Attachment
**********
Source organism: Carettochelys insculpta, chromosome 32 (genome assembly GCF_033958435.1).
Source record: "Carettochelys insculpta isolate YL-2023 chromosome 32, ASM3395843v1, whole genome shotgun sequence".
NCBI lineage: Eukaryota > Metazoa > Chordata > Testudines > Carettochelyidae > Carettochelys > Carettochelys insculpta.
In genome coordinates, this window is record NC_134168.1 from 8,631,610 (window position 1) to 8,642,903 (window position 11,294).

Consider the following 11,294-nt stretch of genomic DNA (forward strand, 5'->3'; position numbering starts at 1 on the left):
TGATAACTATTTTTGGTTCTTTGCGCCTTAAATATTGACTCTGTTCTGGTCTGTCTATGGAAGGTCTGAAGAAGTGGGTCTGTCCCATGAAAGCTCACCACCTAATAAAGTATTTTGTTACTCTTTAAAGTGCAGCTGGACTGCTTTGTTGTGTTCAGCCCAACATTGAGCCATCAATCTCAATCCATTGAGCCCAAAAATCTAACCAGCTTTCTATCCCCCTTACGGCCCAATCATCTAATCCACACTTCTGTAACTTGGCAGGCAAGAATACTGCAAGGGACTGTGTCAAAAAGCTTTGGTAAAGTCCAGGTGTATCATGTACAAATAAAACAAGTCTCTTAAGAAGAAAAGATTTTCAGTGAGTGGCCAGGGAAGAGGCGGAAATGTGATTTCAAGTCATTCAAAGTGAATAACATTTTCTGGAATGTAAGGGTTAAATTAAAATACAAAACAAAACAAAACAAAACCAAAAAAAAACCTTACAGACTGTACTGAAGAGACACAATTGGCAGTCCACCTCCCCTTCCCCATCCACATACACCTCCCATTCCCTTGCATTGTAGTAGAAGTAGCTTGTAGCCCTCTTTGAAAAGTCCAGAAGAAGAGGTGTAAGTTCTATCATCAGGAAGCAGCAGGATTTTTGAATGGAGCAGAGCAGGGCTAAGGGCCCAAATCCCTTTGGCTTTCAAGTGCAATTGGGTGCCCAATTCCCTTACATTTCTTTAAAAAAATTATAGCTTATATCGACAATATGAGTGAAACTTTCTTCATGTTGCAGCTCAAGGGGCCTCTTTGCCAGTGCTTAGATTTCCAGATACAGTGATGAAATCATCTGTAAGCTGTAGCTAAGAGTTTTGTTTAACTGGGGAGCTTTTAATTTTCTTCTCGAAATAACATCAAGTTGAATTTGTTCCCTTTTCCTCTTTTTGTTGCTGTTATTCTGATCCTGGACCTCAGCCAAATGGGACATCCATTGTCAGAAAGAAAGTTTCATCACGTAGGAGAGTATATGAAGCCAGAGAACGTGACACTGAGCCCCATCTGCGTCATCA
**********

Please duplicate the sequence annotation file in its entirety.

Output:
Source organism: Carettochelys insculpta, chromosome 32 (genome assembly GCF_033958435.1).
Source record: "Carettochelys insculpta isolate YL-2023 chromosome 32, ASM3395843v1, whole genome shotgun sequence".
NCBI lineage: Eukaryota > Metazoa > Chordata > Testudines > Carettochelyidae > Carettochelys > Carettochelys insculpta.
In genome coordinates, this window is record NC_134168.1 from 8,631,610 (window position 1) to 8,642,903 (window position 11,294).

Consider the following 11,294-nt stretch of genomic DNA (forward strand, 5'->3'; position numbering starts at 1 on the left):
TGATAACTATTTTTGGTTCTTTGCGCCTTAAATATTGACTCTGTTCTGGTCTGTCTATGGAAGGTCTGAAGAAGTGGGTCTGTCCCATGAAAGCTCACCACCTAATAAAGTATTTTGTTACTCTTTAAAGTGCAGCTGGACTGCTTTGTTGTGTTCAGCCCAACATTGAGCCATCAATCTCAATCCATTGAGCCCAAAAATCTAACCAGCTTTCTATCCCCCTTACGGCCCAATCATCTAATCCACACTTCTGTAACTTGGCAGGCAAGAATACTGCAAGGGACTGTGTCAAAAAGCTTTGGTAAAGTCCAGGTGTATCATGTACAAATAAAACAAGTCTCTTAAGAAGAAAAGATTTTCAGTGAGTGGCCAGGGAAGAGGCGGAAATGTGATTTCAAGTCATTCAAAGTGAATAACATTTTCTGGAATGTAAGGGTTAAATTAAAATACAAAACAAAACAAAACAAAACCAAAAAAAAACCTTACAGACTGTACTGAAGAGACACAATTGGCAGTCCACCTCCCCTTCCCCATCCACATACACCTCCCATTCCCTTGCATTGTAGTAGAAGTAGCTTGTAGCCCTCTTTGAAAAGTCCAGAAGAAGAGGTGTAAGTTCTATCATCAGGAAGCAGCAGGATTTTTGAATGGAGCAGAGCAGGGCTAAGGGCCCAAATCCCTTTGGCTTTCAAGTGCAATTGGGTGCCCAATTCCCTTACATTTCTTTAAAAAAATTATAGCTTATATCGACAATATGAGTGAAACTTTCTTCATGTTGCAGCTCAAGGGGCCTCTTTGCCAGTGCTTAGATTTCCAGATACAGTGATGAAATCATCTGTAAGCTGTAGCTAAGAGTTTTGTTTAACTGGGGAGCTTTTAATTTTCTTCTCGAAATAACATCAAGTTGAATTTGTTCCCTTTTCCTCTTTTTGTTGCTGTTATTCTGATCCTGGACCTCAGCCAAATGGGACATCCATTGTCAGAAAGAAAGTTTCATCACGTAGGAGAGTATATGAAGCCAGAGAACGTGACACTGAGCCCCATCTGCGTCATCA